The blessings promised to Israel through Ezekiel were like those promised through Moses, conditional upon their faithfulness and obedience; and, since they were not obedient, the blessings were forfeited. So we are left in uncertainty as to what, if anything, resulted from this revelation to Ezekiel. But as regards the purpose for which it was given, we think there is no uncertainty at all.

Of course this vision, like all visions and prophecies, has a spiritual fulfillment in Christ, and this is very apparent, we think, from chapter 47. Chapter 47 contains the vision of the life-giving waters, which the prophet saw issuing out from the temple, a shallow stream at first, but increasing to a mighty river – ‘waters to swim in, a river that could not be passed over’ (v. 5).

As with respect to Zechariah’s prophecy concerning the ‘living waters’ (Zech 14:8), referred to in a former chapter, so with respect to this vision of Ezekiel, we confidently submit that its fulfillment is in the living waters of the gospel, which began, on the day of Pentecost, to flow out from the Temple at Jerusalem. Our Lord uses the expression ‘rivers of living water,’ in John 7:38; and the meaning of the expression is given in the next verse: ‘But this spoke He of the Spirit, which they that believe on Him should receive.’ This explanation controls the passage we are considering. This will be apparent from what follows.


For the purpose of a better understanding of the foregoing prophetic vision of Ezekiel, and because, moreover, the events of the day of Pentecost, recorded in Acts 2, are of great importance, it is a matter of much interest to ascertain just where, in the city of Jerusalem, the disciples were assembled at the moment when the Holy Spirit came upon them.

Some may wonder that there should be any question as to this, seeing it seems to be generally agreed that the gathering place of the disciples was the ‘upper room’. Indeed it is often positively asserted, as if it were a recorded fact, that the upper room was the ‘birthplace of the Church.’ But the truth is that scripture does not support the idea that the disciples were in an upper room when the Holy Spirit came upon them, or that the upper room mentioned in Acts 1:13 was ever their assembling place during the ten days of their waiting in Jerusalem, in obedience to the Lord’s command, for “the Promise of the Father.”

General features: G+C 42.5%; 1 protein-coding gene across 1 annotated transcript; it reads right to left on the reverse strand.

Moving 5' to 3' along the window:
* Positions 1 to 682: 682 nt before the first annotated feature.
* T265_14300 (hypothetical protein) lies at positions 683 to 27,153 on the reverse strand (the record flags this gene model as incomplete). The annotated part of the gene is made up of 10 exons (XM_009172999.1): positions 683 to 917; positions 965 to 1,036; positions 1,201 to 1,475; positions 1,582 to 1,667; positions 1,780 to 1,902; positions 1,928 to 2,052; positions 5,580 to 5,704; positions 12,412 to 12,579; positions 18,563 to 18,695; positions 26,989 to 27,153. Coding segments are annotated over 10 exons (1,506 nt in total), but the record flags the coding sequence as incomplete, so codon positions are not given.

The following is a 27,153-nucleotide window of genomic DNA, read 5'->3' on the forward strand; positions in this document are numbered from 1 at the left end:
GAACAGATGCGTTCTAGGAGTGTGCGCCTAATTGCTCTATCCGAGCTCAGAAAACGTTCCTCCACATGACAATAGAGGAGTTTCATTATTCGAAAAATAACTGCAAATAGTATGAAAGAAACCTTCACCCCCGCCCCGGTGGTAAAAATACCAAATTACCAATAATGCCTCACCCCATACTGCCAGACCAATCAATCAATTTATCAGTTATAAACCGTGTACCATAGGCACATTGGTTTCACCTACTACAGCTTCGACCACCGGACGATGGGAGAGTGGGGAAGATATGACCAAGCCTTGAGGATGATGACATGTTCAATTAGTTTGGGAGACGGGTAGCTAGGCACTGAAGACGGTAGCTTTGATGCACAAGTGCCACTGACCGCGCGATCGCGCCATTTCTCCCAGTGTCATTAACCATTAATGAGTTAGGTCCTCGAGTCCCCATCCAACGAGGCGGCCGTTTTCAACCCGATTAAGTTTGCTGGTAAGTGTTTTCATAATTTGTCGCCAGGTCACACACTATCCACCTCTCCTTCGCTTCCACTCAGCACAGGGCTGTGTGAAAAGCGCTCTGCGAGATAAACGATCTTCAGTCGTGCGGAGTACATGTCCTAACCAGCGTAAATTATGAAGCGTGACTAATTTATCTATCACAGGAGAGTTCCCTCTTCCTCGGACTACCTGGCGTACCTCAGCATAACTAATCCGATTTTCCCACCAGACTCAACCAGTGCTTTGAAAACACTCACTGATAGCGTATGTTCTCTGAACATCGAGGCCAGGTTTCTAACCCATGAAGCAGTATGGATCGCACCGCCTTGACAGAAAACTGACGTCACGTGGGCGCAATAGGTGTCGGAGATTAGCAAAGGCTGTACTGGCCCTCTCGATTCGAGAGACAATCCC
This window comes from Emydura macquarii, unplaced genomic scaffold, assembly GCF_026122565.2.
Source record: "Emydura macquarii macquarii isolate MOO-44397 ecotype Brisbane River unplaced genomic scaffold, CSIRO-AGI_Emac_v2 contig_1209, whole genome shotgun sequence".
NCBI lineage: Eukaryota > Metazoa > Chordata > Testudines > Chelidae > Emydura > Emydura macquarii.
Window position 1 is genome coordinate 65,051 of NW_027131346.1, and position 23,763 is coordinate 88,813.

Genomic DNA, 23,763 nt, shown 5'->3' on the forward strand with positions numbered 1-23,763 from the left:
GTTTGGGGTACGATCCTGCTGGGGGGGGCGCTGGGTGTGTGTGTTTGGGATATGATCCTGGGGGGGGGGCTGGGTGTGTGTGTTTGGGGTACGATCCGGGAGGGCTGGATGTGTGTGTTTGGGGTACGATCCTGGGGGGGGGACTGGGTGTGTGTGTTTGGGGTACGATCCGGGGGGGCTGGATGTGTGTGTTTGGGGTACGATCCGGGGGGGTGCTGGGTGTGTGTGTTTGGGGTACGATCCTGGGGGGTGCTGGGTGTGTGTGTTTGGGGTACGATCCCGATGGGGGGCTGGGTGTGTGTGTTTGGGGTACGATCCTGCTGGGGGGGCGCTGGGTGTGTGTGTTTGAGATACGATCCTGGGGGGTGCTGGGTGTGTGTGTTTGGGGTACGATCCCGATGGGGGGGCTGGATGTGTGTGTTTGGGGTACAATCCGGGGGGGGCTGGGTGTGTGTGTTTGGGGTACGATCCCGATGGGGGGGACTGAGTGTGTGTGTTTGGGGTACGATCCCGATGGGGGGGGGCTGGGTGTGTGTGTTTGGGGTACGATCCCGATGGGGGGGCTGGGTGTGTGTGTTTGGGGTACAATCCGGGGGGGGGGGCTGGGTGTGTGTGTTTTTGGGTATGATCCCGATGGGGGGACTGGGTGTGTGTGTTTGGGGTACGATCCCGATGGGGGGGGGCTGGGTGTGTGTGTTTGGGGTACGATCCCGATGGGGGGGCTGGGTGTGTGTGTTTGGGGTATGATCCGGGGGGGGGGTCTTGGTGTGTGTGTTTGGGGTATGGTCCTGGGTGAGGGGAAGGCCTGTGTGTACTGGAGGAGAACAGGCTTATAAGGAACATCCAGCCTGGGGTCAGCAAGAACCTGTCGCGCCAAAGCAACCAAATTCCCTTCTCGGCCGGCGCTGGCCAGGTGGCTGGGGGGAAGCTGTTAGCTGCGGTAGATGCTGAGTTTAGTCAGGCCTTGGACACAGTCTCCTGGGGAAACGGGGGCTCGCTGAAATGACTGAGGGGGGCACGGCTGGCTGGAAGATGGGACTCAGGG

All that is said concerning the ‘upper room’ is that the apostles, after witnessing the Lord’s ascension from Mount Olivet, returned to Jerusalem and went to an upper room, where Peter, James, John and the other of the eleven apostles were lodging (Acts 1:13). What appears from the record, and all that appears, is that those Galileans, during their stay in Jerusalem, had their lodgings in an ‘upper room.’ There is no suggestion at all that the sleeping quarters of those eleven men was also the meeting place of the one hundred and twenty disciples of Christ who were in Jerusalem at that time. Still less reason is there for supposing that the morning of the great Feast-day, which the Law compelled them to attend, would have found them gathered in such a place.


There was, in fact, only one place in the city of Jerusalem where devout Jews, of whatever sect, would have congregated on that morning, and one place where the events recorded in Acts 2 could possibly have transpired. That place is the Temple. But it is not upon inference alone that we base our conclusion, for after a careful examination of the inspired records, we venture to say that they contain positive proof that it was in the Temple itself that the Holy Spirit came ‘suddenly’ upon the company of the disciples of the Lord Jesus Christ, and that from that Temple the proclamation of God’s Good News began to go forth to all the world. And I will try to show that it was the outflow of the gospel – ‘all the words of this life’ (Acts 5:20) – that was foreseen by the vision of ‘living waters’ issuing from the Temple.